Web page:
Bean v. Lucas et al

Filing 76

MEMORANDUM AND OPINION and ORDER DENYING 75 MOTION Court to Order Facility to send a 6 month statement re 74 USCA Mandate filed by Joseph Bean. Signed by Magistrate Judge Judith K. Guthrie on 10/15/2010. (gsg)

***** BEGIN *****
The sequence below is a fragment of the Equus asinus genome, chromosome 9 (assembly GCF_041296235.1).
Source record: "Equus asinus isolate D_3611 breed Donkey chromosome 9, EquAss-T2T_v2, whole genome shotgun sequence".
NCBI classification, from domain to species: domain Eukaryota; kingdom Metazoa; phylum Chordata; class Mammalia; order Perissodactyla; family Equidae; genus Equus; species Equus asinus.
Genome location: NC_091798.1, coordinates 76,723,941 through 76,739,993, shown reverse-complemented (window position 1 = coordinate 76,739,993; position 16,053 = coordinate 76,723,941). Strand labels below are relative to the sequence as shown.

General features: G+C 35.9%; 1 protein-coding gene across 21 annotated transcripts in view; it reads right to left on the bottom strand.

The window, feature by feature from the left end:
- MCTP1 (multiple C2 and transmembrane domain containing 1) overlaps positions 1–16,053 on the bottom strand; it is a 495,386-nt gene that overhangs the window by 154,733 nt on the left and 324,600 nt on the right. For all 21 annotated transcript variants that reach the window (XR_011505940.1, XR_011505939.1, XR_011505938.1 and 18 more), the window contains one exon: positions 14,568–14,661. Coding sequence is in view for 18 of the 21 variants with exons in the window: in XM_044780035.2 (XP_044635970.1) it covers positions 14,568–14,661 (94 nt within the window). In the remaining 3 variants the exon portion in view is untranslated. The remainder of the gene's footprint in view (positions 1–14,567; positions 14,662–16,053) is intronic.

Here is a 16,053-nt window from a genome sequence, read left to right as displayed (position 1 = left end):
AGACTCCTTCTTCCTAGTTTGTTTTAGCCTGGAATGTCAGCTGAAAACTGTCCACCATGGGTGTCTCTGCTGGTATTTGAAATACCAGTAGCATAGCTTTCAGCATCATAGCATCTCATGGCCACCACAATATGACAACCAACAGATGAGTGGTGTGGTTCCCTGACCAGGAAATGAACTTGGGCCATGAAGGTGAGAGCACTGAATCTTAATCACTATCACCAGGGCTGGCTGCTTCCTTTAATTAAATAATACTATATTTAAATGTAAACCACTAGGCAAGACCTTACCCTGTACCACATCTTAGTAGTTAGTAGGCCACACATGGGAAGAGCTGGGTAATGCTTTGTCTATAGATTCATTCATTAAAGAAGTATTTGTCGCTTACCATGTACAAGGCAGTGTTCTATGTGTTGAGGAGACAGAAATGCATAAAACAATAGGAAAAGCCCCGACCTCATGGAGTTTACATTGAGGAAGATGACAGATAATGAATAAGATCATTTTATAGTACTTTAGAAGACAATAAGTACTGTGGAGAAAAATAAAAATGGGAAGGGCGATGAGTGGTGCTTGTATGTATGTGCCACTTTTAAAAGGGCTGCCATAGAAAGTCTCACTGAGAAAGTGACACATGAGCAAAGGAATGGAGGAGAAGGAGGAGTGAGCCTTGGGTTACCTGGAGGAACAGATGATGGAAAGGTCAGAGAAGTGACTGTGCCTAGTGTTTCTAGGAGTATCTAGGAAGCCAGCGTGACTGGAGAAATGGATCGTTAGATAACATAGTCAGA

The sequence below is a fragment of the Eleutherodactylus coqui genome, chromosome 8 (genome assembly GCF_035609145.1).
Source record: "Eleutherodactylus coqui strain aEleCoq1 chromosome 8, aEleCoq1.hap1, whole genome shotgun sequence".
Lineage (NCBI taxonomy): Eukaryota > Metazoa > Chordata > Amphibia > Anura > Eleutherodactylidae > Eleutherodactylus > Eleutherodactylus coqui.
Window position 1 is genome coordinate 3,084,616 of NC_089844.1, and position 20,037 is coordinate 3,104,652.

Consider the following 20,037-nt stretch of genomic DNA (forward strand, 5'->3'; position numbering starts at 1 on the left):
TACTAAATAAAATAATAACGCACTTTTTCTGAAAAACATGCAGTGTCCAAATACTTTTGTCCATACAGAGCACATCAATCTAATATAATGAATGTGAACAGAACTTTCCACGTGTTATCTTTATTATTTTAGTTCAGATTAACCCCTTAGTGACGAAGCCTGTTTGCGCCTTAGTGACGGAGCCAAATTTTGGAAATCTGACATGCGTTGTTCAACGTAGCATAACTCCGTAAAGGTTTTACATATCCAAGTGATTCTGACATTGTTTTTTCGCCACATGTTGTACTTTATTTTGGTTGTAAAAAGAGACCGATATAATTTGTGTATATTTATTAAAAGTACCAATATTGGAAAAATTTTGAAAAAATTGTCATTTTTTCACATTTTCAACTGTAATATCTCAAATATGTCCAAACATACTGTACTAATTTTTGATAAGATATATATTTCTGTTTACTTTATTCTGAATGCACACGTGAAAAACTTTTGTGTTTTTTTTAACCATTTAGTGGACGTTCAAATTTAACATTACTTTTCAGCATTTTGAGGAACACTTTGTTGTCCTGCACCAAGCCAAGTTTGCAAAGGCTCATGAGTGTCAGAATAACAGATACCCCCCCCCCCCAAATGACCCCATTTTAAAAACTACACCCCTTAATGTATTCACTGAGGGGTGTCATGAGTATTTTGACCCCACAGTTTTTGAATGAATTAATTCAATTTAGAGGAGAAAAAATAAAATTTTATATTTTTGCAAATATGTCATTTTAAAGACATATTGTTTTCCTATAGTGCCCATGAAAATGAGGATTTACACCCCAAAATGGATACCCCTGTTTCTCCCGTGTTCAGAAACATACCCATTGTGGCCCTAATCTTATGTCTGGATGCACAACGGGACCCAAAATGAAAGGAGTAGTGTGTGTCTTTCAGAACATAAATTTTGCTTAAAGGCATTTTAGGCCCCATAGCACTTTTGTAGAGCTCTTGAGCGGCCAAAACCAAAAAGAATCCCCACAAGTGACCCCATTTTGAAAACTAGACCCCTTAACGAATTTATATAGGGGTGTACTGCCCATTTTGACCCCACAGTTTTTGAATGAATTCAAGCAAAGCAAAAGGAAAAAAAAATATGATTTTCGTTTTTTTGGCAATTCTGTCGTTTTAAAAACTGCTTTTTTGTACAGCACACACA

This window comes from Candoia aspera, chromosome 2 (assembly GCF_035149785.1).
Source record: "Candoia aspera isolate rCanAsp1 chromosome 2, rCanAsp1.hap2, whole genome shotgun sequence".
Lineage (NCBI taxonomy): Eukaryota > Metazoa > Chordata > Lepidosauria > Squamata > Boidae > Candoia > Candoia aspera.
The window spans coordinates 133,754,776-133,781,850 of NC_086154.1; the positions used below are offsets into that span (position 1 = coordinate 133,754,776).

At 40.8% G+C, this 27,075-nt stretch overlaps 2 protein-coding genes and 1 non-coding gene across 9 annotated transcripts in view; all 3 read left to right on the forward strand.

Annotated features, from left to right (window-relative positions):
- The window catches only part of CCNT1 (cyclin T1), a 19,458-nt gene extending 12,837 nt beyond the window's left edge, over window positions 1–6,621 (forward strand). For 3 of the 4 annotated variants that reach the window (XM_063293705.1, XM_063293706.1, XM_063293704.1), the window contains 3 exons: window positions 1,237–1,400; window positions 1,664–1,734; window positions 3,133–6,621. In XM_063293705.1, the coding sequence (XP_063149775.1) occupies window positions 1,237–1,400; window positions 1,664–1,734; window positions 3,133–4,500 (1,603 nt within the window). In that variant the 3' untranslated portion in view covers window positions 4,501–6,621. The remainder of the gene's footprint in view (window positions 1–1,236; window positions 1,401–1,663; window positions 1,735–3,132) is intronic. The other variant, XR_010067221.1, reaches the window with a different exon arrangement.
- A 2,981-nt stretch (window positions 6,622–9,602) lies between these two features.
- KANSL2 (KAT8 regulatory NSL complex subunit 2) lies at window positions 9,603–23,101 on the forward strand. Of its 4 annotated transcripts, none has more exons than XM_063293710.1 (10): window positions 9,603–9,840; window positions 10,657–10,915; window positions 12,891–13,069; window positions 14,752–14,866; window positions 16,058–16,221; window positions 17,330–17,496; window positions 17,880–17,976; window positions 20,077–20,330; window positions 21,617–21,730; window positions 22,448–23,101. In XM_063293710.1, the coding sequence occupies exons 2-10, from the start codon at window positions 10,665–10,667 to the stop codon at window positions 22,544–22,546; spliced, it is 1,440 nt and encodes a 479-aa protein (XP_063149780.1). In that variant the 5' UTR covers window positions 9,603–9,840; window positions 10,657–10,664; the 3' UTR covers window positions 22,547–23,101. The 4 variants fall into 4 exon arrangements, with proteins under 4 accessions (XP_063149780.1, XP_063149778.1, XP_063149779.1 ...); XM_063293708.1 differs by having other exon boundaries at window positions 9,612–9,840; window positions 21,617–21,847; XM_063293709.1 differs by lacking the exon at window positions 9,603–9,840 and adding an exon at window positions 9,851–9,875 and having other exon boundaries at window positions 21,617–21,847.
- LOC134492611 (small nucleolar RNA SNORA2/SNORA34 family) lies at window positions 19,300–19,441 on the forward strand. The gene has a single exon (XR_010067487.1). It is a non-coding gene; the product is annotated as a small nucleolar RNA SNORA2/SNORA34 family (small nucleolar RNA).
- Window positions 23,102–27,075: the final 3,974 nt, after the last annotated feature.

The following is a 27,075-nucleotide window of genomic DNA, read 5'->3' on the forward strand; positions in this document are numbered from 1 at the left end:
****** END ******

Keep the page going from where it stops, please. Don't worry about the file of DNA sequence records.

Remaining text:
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Bean v. Lucas et al Doc. 76 IN THE UNITED STATES DISTRICT COURT FOR THE EASTERN DISTRICT OF TEXAS TYLER DIVISION JOSEPH BEAN, #1141587 VS. LESLIE LUCAS, ET AL. CIVIL ACTION NO. 6:08cv511 MEMORANDUM OPINION AND ORDER Plaintiff Joseph Bean, a prisoner previously confined at the Coffield Unit and presently confined at the Estelle Unit of the Texas prison system, proceeding pro se and in forma pauperis, filed the above-styled and numbered civil rights lawsuit pursuant to 42 U.S.C. 1983. The complaint was transferred to the undersigned with the consent of the parties pursuant to 28 U.S.C. 636(c). Plaintiff now moves for an order to his prison unit, which the Court construes as a motion for a temporary restraining order and/or preliminary injunction, enjoining the unit to release a prisoner trust account data sheet or, alternatively, to transfer him to a unit that will comply with the injunction (docket entry #75). For the reasons stated below, the motion will be denied. I. Procedural History Plaintiff filed his complaint on December 29, 2008. On April 27, 2009, the parties consented to the undersigned's jurisdiction in all matters. On June 25, 2009, the Court conducted an evidentiary hearing, in accordance with Spears v. McCotter, 766 F.2d 179 (5th Cir. 1985), to consider the Plaintiff's claims. On July 1, 2009, the Court issued a Memorandum Opinion and Order 1 Dockets.Justia.com of Partial Dismissal (docket entry #19), which permitted the Plaintiff to proceed with his excessive use of force claim against Officer Leslie Lucas. However, on March 3, 2010, the Court granted Defendant Lucas's motion for summary judgment and dismissed Plaintiff's case with prejudice. Plaintiff then filed a notice of appeal of the Court's Memorandum Opinion and Order and Final Judgment. On May 17, 2010, Plaintiff-Appellant filed a motion for leave to proceed in forma pauperis on appeal. On July 30, 2010, the Court issued an Order of Deficiency as to the in forma pauperis motion, directing Plaintiff-Appellant to file a new in forma pauperis application with a prisoner trust fund data sheet within 30 days. The order placed Plaintiff-Appellant on notice that failure to file within 30 days would lead to dismissal of his appeal. He acknowledged that order on August 9, 2010. However, Plaintiff-Appellant did not file a new motion with data sheet, nor anything else with this Court. A review of the United States Court of Appeals for the Fifth Circuit's docket reveals that he did not file anything with that Court, either, until his instant motion. On September 20, 2010, the Fifth Circuit issued an order dismissing Plaintiff-Appellant's appeal pursuant to Fifth Circuit Rule 42 for failure to pay the docketing fee. On October 1, 2010, Plaintiff-Appellant filed his instant motion for injunctive relief in this Court. He concurrently filed a document entitled "Motion the Court for Hearing an Order" in the Fifth Circuit. However, the Fifth Circuit Clerk's docketing note stated, "No action will be taken on the `Motion the Court for Hearing an Order' received from Appellant Mr. Joseph L. Bean in which he asserts that the prison will not provide him with a trust fund account statement to give to the [District Court] for use in ruling on a motion for [in forma pauperis status]." 2 II. Discussion and Analysis The Plaintiff-Appellant's motion is governed by Rule 65 of the Federal Rules of Civil Procedure. A temporary restraining order and/or preliminary injunction is typically granted, pending trial on the merits, to prevent irreparable injury that may result before a dispositive trial. Shanks v. City of Dallas, Texas, 752 F.2d 1092, 1096 (5th Cir. 1985). The measures are designed to protect, for example, the status quo of the parties or the evidence the movant will need to use at trial to litigate his claims. To grant or deny a preliminary injunction is within the discretion of the trial court. Apple Barrel Productions, Inc. v. Beard, 730 F.2d 384, 386 (5th Cir. 1984). The prerequisites for a temporary restraining order and/or preliminary injunction are: (1) substantial likelihood that the moving party will prevail on the merits of the underlying suit, (2) a substantial threat that the moving party will suffer irreparable injury if the injunction is not granted, (3) that the threatened injury to the movant outweighs the threatened harm the injunction may do to the nonmovant, and (4) that granting the preliminary injunction and/or temporary restraining order will not disserve the public interest. Affiliated Prof'l Home Health Care Agency v. Shalla, 164 F.3d 282, 285 (5th Cir. 1999) (per curiam); Libertarian Party of Texas v. Fainter, 741 F.2d 728, 729 (5th Cir. 1984) (per curiam). Since a temporary restraining order and/or preliminary injunction is such an extraordinary, and perhaps drastic remedy, one is not granted unless the movant clearly carries the onerous burden of persuasion as to all the elements. United States v. Jefferson County, 720 F.2d 1511, 1519 (5th Cir. 1983). Here, first, Plaintiff-Appellant did not discuss nor clearly demonstrate that he will prevail in the claims contained in his appeal. In fact, he does not address this point at all. Second, he has not enunciated the irreparable injury he would suffer if injunctive relief is not granted. While the Court 3 can easily discern that denial of the request for an order to the confinement unit may result in no data sheet being produced by that unit, nonetheless, Plaintiff-Appellant has not explained in any way his attempts to obtain a data sheet, why the unit will not produce one as he claims, or even why he did not seek relief from this Court before the time expired for him to file a new in forma pauperis application on appeal, as ordered. In fact, his failure to do any of these things suggest a dilatory approach to his appeal. Further, there is nothing in the Fifth Circuit's order dismissing PlaintiffAppellant's appeal nor in that Court's docketing notes indicating that his appeal could be "reinstated" with a data sheet, as he claims. Third, he did not clearly prove that the threatened injury outweighs the harm of an injunction. In fact, he does not address this point at all. Without explaining either his attempts to obtain a data sheet from his unit or the apparent reasons why the unit allegedly would not produce one, the Court cannot evaluate whether the requested injunctive relief would harm the Estelle Unit and its staff. Finally, Plaintiff-Appellant did not clearly prove that the injunction would not disserve the public interest. Again, he does not even mention this issue. He has failed to clearly carry the burden of persuasion on any of the four prerequisites required to establish the need for a temporary restraining order or preliminary injunction. Moreover, the Fifth Circuit has dismissed his appeal; Plaintiff-Appellant should continue to address his attempts to seek relief to that Court. III. Conclusion For the reasons stated herein, it is hereby ORDERED that Plaintiff-Appellant's motion for an order to his prison unit, which the Court 4 construes as a motion for a temporary restraining order and/or preliminary injunction, enjoining the unit to release a prisoner trust account data sheet or, alternatively, to transfer him to a unit that will comply with the injunction (docket entry #75) is hereby DENIED. So ORDERED and SIGNED this 15 day of October, 2010. ____________________________ JUDITH K. GUTHRIE UNITED STATES MAGISTRATE JUDGE 5